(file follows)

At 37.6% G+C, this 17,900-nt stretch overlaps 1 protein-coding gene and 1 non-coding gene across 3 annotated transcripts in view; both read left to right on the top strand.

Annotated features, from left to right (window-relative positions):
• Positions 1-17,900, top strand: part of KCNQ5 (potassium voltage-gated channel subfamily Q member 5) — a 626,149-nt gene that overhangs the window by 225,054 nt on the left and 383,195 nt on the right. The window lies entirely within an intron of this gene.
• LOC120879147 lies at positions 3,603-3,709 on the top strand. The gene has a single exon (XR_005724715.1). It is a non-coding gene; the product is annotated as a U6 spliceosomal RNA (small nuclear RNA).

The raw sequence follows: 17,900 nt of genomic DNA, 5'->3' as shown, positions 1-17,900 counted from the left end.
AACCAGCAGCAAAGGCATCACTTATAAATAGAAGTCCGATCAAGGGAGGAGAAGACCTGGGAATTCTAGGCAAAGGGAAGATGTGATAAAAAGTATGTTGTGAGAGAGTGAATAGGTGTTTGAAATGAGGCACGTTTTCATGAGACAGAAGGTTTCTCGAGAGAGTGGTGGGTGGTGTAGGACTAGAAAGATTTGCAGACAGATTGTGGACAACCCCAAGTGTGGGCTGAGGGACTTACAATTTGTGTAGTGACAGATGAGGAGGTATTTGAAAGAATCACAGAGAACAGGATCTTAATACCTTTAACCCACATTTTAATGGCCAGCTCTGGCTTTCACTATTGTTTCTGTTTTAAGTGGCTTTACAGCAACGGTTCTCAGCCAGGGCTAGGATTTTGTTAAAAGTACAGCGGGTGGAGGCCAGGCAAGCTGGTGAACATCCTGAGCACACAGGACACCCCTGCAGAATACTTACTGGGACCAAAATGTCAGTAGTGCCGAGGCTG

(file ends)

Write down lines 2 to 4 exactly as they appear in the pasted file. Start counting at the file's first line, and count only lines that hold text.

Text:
Annotated features, from left to right (window-relative positions):
• Positions 1-17,900, top strand: part of KCNQ5 (potassium voltage-gated channel subfamily Q member 5) — a 626,149-nt gene that overhangs the window by 225,054 nt on the left and 383,195 nt on the right. The window lies entirely within an intron of this gene.
• LOC120879147 lies at positions 3,603-3,709 on the top strand. The gene has a single exon (XR_005724715.1). It is a non-coding gene; the product is annotated as a U6 spliceosomal RNA (small nuclear RNA).